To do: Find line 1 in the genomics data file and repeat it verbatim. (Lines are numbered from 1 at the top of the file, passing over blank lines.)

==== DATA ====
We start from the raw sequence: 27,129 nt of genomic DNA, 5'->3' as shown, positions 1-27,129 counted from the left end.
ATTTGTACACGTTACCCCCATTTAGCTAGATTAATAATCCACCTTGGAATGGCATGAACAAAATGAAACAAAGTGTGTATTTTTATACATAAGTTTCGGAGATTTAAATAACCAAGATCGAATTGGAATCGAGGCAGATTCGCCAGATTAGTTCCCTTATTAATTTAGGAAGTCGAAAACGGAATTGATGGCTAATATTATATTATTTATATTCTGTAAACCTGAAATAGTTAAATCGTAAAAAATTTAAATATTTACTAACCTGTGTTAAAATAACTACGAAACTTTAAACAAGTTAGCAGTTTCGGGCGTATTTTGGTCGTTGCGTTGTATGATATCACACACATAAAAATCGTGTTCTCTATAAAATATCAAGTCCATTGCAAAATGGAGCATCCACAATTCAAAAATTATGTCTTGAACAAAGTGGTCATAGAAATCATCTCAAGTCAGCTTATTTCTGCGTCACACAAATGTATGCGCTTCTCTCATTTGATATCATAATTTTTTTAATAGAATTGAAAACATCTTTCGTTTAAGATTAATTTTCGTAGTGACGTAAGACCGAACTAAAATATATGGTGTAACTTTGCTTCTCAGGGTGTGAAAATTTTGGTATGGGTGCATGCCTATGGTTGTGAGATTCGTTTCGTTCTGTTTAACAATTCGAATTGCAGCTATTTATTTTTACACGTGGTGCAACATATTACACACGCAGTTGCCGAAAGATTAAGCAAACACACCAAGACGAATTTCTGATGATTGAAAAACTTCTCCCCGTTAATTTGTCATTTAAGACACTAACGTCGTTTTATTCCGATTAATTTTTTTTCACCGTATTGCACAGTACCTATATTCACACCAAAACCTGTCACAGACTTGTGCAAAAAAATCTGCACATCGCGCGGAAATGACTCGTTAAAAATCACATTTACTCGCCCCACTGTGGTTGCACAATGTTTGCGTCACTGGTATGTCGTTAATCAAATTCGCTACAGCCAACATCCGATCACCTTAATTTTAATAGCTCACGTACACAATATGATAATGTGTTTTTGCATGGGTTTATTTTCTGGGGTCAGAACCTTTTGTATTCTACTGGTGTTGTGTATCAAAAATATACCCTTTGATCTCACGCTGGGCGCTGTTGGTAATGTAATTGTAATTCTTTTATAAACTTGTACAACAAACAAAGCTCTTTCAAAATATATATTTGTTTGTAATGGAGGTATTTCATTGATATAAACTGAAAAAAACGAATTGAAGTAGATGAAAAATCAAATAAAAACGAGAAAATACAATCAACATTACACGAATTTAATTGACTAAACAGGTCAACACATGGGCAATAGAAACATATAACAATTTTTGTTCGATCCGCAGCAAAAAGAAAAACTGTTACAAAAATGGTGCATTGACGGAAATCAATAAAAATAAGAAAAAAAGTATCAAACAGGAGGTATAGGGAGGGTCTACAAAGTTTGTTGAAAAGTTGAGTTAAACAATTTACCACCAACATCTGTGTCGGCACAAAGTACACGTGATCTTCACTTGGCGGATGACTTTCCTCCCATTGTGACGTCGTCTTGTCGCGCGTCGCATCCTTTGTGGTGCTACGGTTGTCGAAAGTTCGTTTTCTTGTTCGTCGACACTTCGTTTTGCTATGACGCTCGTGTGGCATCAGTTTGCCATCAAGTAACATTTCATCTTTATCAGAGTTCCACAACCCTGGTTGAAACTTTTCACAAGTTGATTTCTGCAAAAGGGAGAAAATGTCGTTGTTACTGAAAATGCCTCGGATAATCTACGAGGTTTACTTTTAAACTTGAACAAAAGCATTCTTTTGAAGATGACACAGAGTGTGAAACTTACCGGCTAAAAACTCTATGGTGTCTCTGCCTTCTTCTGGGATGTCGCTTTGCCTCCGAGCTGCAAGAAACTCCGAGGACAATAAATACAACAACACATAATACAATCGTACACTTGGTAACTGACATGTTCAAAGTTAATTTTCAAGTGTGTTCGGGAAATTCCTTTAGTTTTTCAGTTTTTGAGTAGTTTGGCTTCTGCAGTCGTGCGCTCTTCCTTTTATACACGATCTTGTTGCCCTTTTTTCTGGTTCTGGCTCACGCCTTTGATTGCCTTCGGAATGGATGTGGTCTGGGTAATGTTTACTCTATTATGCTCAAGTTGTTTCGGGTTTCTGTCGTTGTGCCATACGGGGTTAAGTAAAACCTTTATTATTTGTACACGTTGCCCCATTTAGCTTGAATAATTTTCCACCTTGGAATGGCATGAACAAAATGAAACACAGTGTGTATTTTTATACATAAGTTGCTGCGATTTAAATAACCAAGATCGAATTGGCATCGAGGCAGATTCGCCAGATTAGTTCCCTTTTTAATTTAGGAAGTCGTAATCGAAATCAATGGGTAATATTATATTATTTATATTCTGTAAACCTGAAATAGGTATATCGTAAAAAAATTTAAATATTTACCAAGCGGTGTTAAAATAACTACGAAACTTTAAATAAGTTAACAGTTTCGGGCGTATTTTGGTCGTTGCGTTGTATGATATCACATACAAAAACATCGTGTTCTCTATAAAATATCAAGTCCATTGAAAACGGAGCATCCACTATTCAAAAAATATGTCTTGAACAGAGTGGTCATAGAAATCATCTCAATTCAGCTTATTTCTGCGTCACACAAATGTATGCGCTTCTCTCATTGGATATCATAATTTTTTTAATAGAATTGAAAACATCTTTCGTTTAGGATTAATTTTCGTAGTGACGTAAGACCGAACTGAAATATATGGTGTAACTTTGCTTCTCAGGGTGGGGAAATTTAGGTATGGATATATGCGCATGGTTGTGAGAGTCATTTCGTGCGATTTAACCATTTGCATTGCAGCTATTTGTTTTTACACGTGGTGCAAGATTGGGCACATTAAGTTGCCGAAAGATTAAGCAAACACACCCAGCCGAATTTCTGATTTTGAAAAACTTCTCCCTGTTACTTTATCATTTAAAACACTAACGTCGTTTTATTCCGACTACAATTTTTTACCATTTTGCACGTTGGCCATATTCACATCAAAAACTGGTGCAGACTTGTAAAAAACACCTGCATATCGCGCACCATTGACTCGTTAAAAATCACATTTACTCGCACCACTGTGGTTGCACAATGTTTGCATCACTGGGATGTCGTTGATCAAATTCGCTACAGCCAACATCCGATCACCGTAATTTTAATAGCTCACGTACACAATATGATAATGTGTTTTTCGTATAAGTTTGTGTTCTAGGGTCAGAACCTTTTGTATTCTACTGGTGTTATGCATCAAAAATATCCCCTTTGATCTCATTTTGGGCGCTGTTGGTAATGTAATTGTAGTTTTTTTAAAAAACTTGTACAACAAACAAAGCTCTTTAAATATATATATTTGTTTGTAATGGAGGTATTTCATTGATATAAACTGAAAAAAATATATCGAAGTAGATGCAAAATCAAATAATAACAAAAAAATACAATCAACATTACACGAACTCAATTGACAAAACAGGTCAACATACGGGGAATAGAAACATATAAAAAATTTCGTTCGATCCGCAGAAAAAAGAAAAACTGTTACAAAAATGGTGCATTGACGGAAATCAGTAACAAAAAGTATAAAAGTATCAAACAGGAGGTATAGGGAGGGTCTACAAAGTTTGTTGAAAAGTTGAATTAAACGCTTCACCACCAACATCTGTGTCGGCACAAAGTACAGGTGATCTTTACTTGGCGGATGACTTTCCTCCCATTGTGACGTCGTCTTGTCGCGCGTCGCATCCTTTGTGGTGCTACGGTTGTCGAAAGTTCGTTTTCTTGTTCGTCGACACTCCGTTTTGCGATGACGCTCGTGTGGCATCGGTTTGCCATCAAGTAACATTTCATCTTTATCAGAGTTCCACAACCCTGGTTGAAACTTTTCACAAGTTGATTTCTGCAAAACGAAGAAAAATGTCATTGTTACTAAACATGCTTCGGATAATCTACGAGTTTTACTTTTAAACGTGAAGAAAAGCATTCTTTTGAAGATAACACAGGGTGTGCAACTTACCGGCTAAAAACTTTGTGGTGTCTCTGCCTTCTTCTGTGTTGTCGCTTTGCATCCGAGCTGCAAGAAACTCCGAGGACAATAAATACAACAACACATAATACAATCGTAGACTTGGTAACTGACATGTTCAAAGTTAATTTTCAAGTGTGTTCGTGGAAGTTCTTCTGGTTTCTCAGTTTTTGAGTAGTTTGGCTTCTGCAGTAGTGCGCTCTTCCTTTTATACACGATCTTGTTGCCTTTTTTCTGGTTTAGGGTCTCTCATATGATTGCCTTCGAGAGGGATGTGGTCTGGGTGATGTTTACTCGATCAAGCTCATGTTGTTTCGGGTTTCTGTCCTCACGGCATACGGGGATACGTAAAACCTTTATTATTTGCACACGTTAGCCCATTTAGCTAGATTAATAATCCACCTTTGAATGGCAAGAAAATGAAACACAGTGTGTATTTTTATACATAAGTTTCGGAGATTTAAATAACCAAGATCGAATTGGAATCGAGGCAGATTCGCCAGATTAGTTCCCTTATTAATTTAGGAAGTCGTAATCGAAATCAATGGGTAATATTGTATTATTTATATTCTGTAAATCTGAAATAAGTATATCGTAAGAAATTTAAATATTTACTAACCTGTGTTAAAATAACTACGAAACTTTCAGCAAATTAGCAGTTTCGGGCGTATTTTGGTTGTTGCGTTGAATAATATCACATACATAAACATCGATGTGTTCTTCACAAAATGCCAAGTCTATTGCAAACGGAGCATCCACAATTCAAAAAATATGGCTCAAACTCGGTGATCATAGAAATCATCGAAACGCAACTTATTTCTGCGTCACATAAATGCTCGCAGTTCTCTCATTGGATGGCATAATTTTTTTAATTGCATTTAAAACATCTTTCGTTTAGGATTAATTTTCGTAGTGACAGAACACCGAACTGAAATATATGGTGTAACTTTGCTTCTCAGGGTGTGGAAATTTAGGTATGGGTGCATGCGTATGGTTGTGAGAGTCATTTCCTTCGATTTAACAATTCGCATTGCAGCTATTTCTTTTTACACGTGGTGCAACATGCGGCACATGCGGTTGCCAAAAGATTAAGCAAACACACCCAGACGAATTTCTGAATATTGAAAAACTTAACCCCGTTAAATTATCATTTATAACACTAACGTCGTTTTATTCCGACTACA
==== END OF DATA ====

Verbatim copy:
We start from the raw sequence: 27,129 nt of genomic DNA, 5'->3' as shown, positions 1-27,129 counted from the left end.